Titel: First English reading book: Engelsch leesboek voor instituten, gymnasiën en hoogere burgerscholen: met Nederlandsche woordenlijst
Auteur: Herrig, Ludwig
Uitgave: Arnhem: J. Voltelen, 1869 *
Auteursrechten: Zie auteursrechten
Citeerinstructie: Bijzondere Collecties van de Universiteit van Amsterdam, UBM: IWO 513 H 21
Onderwerp: Taal- en letterkunde naar afzonderlijke talen: Engelse taalkunde
Trefwoord: Leesvaardigheid, Engels, Leermiddelen (vorm)
* jaar van uitgave niet op de gebruikelijke wijze verkregen, mogelijk betreft het een schatting
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   First English reading book: Engelsch leesboek voor instituten, gymnasiën en hoogere burgerscholen: met Nederlandsche woordenlijst
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now President of the United States, I might
perhaps be useful to you in some official
capacity.' (The General looked somewhat
embarrassed.) Tray, sir^ have you already
made a choice of your Cabinet Ministers?'
'I havewas the reply of the General.
'Well, no matter for that, I shall be satis-
fied with an embassy to Europe.' 'I am
sorry to say there is no vacancy.' 'Then
you will, perhaps, require a head-clerk in
the department of State?' These are gen-
erally appointed by the respective secre-
taries.' am very sorry for that; then I
must be satisfied with some inferior appoint-
ment.' 'I never interfere with these; you
must address yourself to the heads of depart-
ments.' 'But could I not be postmaster in
Washington? Only think, General, how I
worked for you!' 'I am much obliged to
you for the good opinion you entertain of
me, and for your kind offices at the last elec-
tion; but the postmaster for the city of
Washington is already appointed.' 'Well,
I don't much care for that; I should be satis-
fied with being his clerk.' 'This is a sub-
ject you must mention to the postmaster.'
'Wliy, then. General,' exclaimed the disap-
pointed candidate for office, 'haven't you
got an old black coat?' You may well
imagine that the General gave him one.
Where Tauris lifts its head above the
storm, and presents nothing to the sight
of the distant traveller but a prospect of
nodding rocks, falling torrents, and all the
variety of tremendous nature; on the bleak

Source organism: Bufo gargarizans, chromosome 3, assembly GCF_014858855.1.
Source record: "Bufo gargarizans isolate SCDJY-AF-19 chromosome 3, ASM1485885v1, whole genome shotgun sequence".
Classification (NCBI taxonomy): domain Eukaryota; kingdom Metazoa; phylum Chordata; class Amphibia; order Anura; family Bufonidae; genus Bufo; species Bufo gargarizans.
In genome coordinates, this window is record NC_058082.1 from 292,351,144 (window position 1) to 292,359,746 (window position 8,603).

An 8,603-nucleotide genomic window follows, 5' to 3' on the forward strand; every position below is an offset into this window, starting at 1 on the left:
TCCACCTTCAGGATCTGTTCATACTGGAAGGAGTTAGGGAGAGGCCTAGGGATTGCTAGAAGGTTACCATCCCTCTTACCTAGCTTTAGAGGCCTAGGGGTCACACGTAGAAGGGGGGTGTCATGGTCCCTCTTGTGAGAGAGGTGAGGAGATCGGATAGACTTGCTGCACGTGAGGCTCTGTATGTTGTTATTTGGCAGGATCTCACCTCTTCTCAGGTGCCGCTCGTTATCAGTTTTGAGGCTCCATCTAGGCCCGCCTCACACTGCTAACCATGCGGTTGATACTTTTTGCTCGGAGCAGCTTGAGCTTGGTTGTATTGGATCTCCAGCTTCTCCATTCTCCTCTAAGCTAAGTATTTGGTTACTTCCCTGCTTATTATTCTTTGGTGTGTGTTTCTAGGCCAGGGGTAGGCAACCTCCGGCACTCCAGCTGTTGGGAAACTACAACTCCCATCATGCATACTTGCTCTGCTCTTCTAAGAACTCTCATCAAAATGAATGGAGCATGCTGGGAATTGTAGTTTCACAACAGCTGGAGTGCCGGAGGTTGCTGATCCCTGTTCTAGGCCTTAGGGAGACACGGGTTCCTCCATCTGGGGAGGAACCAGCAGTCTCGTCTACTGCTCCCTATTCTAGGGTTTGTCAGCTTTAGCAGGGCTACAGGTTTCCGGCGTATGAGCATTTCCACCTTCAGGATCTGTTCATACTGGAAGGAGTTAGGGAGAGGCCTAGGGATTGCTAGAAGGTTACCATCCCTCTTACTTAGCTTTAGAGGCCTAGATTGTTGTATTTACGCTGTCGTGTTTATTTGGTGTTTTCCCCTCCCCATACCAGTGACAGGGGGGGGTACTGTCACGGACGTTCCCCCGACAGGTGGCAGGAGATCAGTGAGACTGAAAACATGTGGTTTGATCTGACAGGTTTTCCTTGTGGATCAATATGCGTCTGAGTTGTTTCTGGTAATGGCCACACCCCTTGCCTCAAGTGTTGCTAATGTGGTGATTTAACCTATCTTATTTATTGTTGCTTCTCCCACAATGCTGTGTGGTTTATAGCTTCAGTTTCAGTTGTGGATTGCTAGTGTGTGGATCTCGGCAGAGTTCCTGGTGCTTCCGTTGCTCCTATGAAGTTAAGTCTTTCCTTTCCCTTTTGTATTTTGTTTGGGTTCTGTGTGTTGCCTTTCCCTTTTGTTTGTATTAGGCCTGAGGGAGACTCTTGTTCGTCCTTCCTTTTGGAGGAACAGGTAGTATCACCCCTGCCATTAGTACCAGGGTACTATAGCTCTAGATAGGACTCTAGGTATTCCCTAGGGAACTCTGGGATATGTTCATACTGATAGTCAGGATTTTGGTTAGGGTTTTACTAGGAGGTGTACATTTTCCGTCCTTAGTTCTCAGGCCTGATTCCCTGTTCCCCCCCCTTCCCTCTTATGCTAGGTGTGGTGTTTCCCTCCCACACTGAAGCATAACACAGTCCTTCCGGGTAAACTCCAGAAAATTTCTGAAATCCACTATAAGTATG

bosom of this frightful mountain, secluded
from society, and detesting the ways of men,
lived Asem, the man-hater.
Asem had spent his youth with men; had
shared in their amusements; and had been
taught to love his fellow-creatures with the
most ardent aifection; but from the ten-
derness of his disposition he exhausted all
his fortune in relieving the wants of the
distressed. The petitioner never sued in
vain; the weary traveller never passed his
door; he only desisted from doing good
when he had no longer the power of re-
From a fortune thus spent in benevolence,
he expected a grateful return from those
he had formerly relieved; and made his
application with confidence of redress: the
ungrateful world soon grew weary of his
importunity; for pity is but a short lived
passion. He soon therefore began to iMew
mankind in a verv different light from that
in which he had before beheld them: he
perceived a thousand vices he had never
before suspected to exist: wherever he
turned, ingratitude, dissimulation,and treach-
ery contributed to increase his detestation
of them. Resolved therefore to continue
no longer in a world which he hated, and
which repaid his detestation with contempt,
he retired to this region of sterility, in
order to brood over his resentment in
solitude, and converse with the only honest
heart he knew; namely, with his own.
A cave was his only shelter from the
inclemency of the weather, fruits gathered
with difficulty from the mountain's side his
only food; and his drink was fetched with
danger and toil from the headlong torrent.
In this manner he lived, sequestered from
society, passing the hours in meditation,
and sometimes exulting that he was able
to live independently of his fellow-creatures.
At the foot of the mountain an extensive
lake displayed its glassy bosom; reflecting
on its broad surface the impending horrors
of the mountain. To this capacious mirror
he would sometimes descend, and reclining
on its steep banks, cast an eager look on
the smooth expanse that lay before him.
'How beautiful,' he often cried, 'is nature!
how lovely even in her wildest scenes!
How finely contrasted is the level plain
that lies beneath me, with yon awful pile
that hides its tremendous head in clouds!
But the beauty of these scenes is no way
comparable with their utility; hence an
hundred rivers are supplied, which distri-
bute wealth and verdure to the various
countries through which they flow. Every
part of the universe is beautiful, just, and
wise, but man; vile man is a solecism in
nature; the only monster in the creation.
Tempests and whirlwinds have their use;
but vicious imgrateful man is a blot in the
fair page of universal beauty. Why was
1 born of that detested species, whose vices
are almost a reproach to the wisdom of
the divine Creator! Were men entirely free
from vice, all would be uniformity, harmony,
and order. A world of moral rectitude
should be the result of a perfect moral
agent. Why, why then, 0 Alia! must I
be thus confined in darkness, doubt, and
Just as he uttered the word despair, he
was going to plunge into the lake beneath
him, at once to satisfy his doubts, and put
a period to his anxiety; when he perceived
a most majestic being walking on the sur-
face of the water, and approaching the
bank on which he stood. So unexpected
an object at once checked his purpose; he